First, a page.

I’ve been listening to a fascinating BBC podcast series called “30 Animals That Made Us Smarter” which explains how engineering solutions to human problems are inspired by nature. After all, the natural world has had millions of years to get it right (and the failures are what we call “fossils”).
Several bird species have made it into the podcast and some are quite surprising! For example, would you imagine that a kingfisher would help to make bullet trains run more quietly? An early problem of these Japanese trains were the atmospheric pressure waves created as the train entered a tunnel at speed, causing a large boom at the other end of the tunnel which could be heard up to 400m away. Engineer and birdwatcher Eiji Nakatsu remembered seeing a kingfisher diving into water, which is 800 times denser than air, with barely a splash and surmised that the shape of the bill was what allowed the bird to cut so cleanly into the water. The nose shape of the train was then modelled on the kingfisher bill and the new design reduced the sonic boom, produced 30% less resistance and allowed the trains to run faster.
If you’ve ever watched a woodpecker hammering away at a tree you might have wondered how they don’t knock themselves out. It has been calculated that the birds subject their brains to deceleration forces of 1200 g, more than 100 times the g-force which would give a rugby player a concussion. I won’t go into details here, but suffice it to say that the adaptations of the woodpecker skull and beak are being used in the design of aeroplane black boxes and protective gear for the military, athletes and racecar drivers.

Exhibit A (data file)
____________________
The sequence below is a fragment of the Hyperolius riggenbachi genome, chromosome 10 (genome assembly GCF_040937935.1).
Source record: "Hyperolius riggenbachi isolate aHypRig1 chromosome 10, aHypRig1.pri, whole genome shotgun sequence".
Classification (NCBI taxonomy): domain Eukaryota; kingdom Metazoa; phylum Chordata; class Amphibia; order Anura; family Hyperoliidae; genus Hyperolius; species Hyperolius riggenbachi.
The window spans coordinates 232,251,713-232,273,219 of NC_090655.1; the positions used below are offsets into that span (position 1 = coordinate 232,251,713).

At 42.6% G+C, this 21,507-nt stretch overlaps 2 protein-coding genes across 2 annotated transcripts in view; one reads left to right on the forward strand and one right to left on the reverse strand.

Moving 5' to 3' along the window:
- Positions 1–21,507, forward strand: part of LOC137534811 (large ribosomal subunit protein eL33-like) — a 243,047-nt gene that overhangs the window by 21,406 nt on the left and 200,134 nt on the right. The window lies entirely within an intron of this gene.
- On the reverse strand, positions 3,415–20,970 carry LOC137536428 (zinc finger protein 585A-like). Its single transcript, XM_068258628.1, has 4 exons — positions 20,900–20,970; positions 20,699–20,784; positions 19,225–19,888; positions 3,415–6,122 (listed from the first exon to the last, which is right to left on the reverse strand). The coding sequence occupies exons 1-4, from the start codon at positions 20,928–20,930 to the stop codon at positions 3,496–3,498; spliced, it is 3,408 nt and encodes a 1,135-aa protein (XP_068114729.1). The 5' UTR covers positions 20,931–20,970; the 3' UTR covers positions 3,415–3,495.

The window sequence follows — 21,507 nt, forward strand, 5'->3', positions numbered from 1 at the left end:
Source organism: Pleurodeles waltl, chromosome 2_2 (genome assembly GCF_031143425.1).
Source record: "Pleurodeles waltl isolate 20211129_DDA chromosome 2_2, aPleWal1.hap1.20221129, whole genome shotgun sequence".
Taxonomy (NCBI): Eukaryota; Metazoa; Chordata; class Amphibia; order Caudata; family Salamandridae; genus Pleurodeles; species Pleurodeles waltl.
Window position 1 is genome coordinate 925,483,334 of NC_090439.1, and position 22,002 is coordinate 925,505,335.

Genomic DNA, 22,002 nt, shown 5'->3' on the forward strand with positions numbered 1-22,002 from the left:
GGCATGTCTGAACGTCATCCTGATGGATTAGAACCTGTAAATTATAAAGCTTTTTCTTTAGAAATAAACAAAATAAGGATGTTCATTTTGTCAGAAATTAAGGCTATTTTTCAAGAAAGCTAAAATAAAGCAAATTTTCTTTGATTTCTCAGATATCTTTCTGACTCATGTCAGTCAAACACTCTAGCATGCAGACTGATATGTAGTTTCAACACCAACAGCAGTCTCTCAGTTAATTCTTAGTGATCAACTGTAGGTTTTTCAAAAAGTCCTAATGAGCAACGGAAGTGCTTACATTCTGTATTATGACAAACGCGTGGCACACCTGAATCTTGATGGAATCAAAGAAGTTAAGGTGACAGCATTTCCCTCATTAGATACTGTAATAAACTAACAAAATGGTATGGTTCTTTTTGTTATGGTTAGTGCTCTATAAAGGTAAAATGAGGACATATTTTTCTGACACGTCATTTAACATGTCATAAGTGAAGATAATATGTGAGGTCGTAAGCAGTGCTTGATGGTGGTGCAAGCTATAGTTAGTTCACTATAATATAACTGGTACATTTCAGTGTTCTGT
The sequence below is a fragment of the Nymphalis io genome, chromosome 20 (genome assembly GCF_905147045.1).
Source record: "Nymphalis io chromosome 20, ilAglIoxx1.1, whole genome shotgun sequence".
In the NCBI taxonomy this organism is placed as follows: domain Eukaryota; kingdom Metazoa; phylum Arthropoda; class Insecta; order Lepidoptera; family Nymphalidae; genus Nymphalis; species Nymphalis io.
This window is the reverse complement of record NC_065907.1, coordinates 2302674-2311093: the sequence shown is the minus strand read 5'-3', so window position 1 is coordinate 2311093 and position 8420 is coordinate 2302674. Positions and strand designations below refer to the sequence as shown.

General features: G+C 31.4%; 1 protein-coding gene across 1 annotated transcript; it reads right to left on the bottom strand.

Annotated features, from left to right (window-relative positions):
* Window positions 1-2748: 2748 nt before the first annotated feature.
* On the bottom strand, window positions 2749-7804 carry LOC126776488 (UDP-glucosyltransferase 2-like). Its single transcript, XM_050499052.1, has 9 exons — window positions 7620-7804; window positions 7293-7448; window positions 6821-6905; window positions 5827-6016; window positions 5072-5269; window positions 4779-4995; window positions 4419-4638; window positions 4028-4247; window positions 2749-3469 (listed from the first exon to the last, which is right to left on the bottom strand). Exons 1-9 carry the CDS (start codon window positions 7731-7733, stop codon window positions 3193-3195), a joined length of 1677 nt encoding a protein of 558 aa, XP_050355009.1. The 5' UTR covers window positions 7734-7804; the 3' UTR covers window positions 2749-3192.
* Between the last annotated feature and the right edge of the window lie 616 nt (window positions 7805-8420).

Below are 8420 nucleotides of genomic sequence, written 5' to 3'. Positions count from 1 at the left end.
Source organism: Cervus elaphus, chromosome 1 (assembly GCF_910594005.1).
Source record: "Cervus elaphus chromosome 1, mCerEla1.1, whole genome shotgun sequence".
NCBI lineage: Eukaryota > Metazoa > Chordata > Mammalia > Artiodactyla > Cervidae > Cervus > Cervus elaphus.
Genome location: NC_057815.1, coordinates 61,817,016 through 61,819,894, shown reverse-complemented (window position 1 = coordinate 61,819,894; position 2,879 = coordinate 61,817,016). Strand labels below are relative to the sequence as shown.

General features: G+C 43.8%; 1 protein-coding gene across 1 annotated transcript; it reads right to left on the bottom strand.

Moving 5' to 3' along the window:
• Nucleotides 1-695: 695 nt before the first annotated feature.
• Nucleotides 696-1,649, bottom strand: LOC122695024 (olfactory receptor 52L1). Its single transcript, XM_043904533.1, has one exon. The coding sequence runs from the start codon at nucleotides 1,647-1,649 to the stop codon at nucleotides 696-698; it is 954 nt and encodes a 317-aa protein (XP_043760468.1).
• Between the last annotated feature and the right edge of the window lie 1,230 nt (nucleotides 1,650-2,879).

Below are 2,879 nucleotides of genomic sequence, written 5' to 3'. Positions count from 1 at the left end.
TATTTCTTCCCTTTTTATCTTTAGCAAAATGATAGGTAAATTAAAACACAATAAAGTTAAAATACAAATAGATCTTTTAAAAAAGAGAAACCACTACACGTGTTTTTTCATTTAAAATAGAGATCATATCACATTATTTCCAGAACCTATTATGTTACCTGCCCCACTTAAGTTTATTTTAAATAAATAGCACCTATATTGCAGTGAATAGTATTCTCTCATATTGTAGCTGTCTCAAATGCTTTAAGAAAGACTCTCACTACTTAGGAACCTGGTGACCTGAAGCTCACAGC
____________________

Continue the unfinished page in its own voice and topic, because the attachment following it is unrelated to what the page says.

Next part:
And finally, researchers studying marine drone design accidentally discovered why large, far-ranging seabirds like albatrosses have wings that are black on top and white underneath. They found that the dark upper wing surface absorbs sunlight efficiently enough to raise the temperature as much as 10°C more than
the pale underside. The temperature difference lowers air pressure on the upper
side which reduces drag and generates additional lift. This reduces the energy required for the birds to cover long distances. The researchers are hoping to use their findings to develop autonomous solar-powered drones for use at sea.